With England progressing serenely (ahem) through their round of 16 match against Columbia, much Champagne (and probably much more beer) will have been drunk on Tuesday evening. With somewhat tortuous logic therefore, this week’s Listed section focuses on the best Champagnes from the 2000 vintage by Economics score.
Separated by just three points at the top of the table are Philipponnat Clos des Goisses (966) and Pierre Péters Cuvée Spéciale Les Chétillons Blanc de Blancs Grand Cru (963). Despite experiencing the lowest Quality score of the five – a nonetheless hugely respectable 944 – the Philipponnat gets its nose ahead thanks to excellent growth rates over both the long and short-term, with a three-year compound annual growth rate (CAGR) of 20% and having added 33% to its price over the past six months alone. No wonder it is one of the group’s three Investment Staples.
It is interesting that Pierre Péters Cuvée Spéciale Les Chétillons Blanc de Blancs Grand Cru comes in second place in terms of Economic performance, despite it experiencing the group’s lowest overall Wine Lister score for the vintage (910). Its lower Wine Lister score is the result of its Brand score (822) being the weakest of the group by nearly 90 points, confirming the phenomenal head start that the globally renowned houses have over grower Champagnes in terms of brand recognition. It manages second place in terms of economic performance thanks to formidable short-term growth rates, its price having risen 42% since January.
In third place is Krug’s Clos du Mesnil (954), one of three Blanc de Blancs in this week’s top five, and the first of two wines from Krug, with the Brut Vintage recording an Economics score of 907. The two Krugs are almost inseparable, the Brut Vintage’s Wine Lister score of 967 just one point ahead of the Clos du Mesnil, making them the overall top-scoring Champagnes of the vintage. Our partner critics were barely able to separate them either, the Clos du Mesnil’s Quality score just two points ahead (976 vs 974). However, the rarity of the Clos du Mesnil results in it being over 3.5 times more expensive. Furthermore, with the Clos du Mesnil recording a 3-year CAGR of 14% and short-term growth rates of 12%, the price discrepancy is increasing – the Brut Vintage has a 3-year CAGR of 8% and has increased in value by 4% over the past six months. However the feather in the cap for the Brut Vintage is that it is considerably more liquid – presumably because of larger production volumes – its top five vintages having traded 1,279 bottles at auction over the past four quarters, over 11 times as many as the Clos du Mesnil (112).
The remaining spot is filled by Taittinger Comtes de Champagne Blanc de Blancs Grand Cru (922). It is the second-most liquid of the group, its top five vintages having traded 720 bottles at auction over the past year.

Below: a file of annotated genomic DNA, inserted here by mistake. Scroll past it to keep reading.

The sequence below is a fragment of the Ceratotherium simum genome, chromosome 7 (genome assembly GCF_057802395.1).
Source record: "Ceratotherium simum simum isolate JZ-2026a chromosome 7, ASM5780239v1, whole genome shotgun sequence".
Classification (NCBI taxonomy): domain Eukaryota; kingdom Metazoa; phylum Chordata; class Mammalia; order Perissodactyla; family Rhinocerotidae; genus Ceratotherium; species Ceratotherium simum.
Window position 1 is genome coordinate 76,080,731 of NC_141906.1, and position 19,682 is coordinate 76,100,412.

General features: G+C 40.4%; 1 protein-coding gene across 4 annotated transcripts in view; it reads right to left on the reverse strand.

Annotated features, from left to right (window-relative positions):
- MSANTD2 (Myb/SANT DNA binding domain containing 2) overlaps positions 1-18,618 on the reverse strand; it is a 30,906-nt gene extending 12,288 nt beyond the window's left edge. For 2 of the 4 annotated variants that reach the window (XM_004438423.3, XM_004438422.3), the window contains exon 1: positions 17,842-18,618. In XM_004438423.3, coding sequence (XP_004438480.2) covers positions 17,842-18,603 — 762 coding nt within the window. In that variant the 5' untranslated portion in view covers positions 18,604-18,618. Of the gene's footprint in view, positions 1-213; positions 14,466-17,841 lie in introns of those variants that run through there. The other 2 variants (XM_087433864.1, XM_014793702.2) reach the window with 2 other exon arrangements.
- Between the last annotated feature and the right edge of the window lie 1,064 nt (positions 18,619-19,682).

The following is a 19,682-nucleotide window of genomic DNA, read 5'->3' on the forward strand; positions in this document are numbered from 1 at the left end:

Incidentally, 2000 was a European Championships year, not a World Cup year. Fittingly, given the focus of this blog, France won. England failed to make it past the group stages.
As July begins, much of the wine world may feel more grey and drizzly than the weather would suggest, due to a case of post-primeurs blues. Indeed, Wine Lister’s founder, Ella Lister, reports in her recent article for JancisRobinson.com that “…the majority of merchants are reporting revenues down approximately two-thirds on 2016”. In that article, a comparison of Quality scores across recent vintages highlights the value proposition of the 2014 vintage. In this blog post we dig a bit deeper.
A few weeks into this year’s en primeur campaign releases, the Wine Lister team noticed a distinct pattern. With almost every new release, we sounded more and more like broken records, echoing that château X’s 2017 release price, while below the last two vintages, made the 2014 look like good value. While it has been pigeonholed as a good but not great vintage, 2014 achieved consistently high critics’ scores that imply its reputation should be better.
The chart below shows Bordeaux 2014 and 2017 average Quality scores by appellation, comparing 2014 three-month average prices with 2017 release prices.
Based on 75 key Bordeaux classified growths, the chart illustrates the relationship between quality and price (note the price gap for 2014 and 2017 Saint-Émilion, despite similar average Quality scores). Only Pomerol and Pessac-Léognan achieved higher Quality scores on average in 2017 than in 2014, with Wine Lister’s partner critics preferring 2014 across all other appellations.
While the trade puts aside its allocations of 2017 for the time being, perhaps the silver lining is the light this vintage shines on relative value elsewhere. Is it time for merchants and collectors alike to focus on 2014?
We used Wine Lister’s comparison tool in our search for good-value back vintages in order to compare different vintages and their respective critics’ scores and prices. For example, Malescot Saint-Exupéry achieves a Quality score of 894 in 2014, versus 735 in 2017. Despite the substantial price reduction on the 2016 and 2015 vintages, the 2017 UK market price remains 5% higher than the 2014, the latter receiving higher scores from three of the four Wine Lister partner critics. Neal Martin disagrees, awarding the 2017 a potential 2 points more than 2014 saying, “it is not a complex Malescot St. Exupéry, but I admire the balance and focus”.
Malescot Saint-Exupéry 2014 has the highest Value Pick score of any recent vintage:
Use the Vintage Value Identifier chart (pictured above) on every wine page to pick out the best value back vintages. For example, Cantenac-Brown’s 2014 looks like a particularly good buy, at £25.50 per bottle for the 2014 (whose Quality score is 800), versus the 2017 at £34.05 per bottle, with a Quality score of 715. Its 2015 looks good too.